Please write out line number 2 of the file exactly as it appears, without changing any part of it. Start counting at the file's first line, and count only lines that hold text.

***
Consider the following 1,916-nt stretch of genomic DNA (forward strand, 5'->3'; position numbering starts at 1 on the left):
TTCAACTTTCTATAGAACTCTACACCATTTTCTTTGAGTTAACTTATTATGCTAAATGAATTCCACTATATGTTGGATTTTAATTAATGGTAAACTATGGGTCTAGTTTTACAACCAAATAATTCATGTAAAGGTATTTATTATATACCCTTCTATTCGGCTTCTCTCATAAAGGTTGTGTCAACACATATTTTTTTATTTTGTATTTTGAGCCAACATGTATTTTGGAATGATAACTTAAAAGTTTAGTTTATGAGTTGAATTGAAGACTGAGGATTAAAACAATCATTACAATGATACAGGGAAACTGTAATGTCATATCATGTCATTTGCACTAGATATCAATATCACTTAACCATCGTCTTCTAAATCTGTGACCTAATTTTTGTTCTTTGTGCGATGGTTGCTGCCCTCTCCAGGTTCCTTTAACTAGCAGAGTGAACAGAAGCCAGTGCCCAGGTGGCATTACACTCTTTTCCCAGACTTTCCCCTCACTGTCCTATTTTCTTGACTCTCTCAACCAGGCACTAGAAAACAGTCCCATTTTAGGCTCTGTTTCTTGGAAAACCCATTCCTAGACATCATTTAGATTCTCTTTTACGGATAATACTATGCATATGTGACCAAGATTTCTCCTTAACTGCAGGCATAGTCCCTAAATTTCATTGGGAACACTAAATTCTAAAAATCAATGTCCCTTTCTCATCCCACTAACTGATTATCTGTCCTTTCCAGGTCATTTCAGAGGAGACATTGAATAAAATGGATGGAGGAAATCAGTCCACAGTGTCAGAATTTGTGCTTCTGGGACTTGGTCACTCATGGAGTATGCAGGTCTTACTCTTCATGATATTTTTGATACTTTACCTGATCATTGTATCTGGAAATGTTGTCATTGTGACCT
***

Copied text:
TTCAACTTTCTATAGAACTCTACACCATTTTCTTTGAGTTAACTTATTATGCTAAATGAATTCCACTATATGTTGGATTTTAATTAATGGTAAACTATGGGTCTAGTTTTACAACCAAATAATTCATGTAAAGGTATTTATTATATACCCTTCTATTCGGCTTCTCTCATAAAGGTTGTGTCAACACATATTTTTTTATTTTGTATTTTGAGCCAACATGTATTTTGGAATGATAACTTAAAAGTTTAGTTTATGAGTTGAATTGAAGACTGAGGATTAAAACAATCATTACAATGATACAGGGAAACTGTAATGTCATATCATGTCATTTGCACTAGATATCAATATCACTTAACCATCGTCTTCTAAATCTGTGACCTAATTTTTGTTCTTTGTGCGATGGTTGCTGCCCTCTCCAGGTTCCTTTAACTAGCAGAGTGAACAGAAGCCAGTGCCCAGGTGGCATTACACTCTTTTCCCAGACTTTCCCCTCACTGTCCTATTTTCTTGACTCTCTCAACCAGGCACTAGAAAACAGTCCCATTTTAGGCTCTGTTTCTTGGAAAACCCATTCCTAGACATCATTTAGATTCTCTTTTACGGATAATACTATGCATATGTGACCAAGATTTCTCCTTAACTGCAGGCATAGTCCCTAAATTTCATTGGGAACACTAAATTCTAAAAATCAATGTCCCTTTCTCATCCCACTAACTGATTATCTGTCCTTTCCAGGTCATTTCAGAGGAGACATTGAATAAAATGGATGGAGGAAATCAGTCCACAGTGTCAGAATTTGTGCTTCTGGGACTTGGTCACTCATGGAGTATGCAGGTCTTACTCTTCATGATATTTTTGATACTTTACCTGATCATTGTATCTGGAAATGTTGTCATTGTGACCT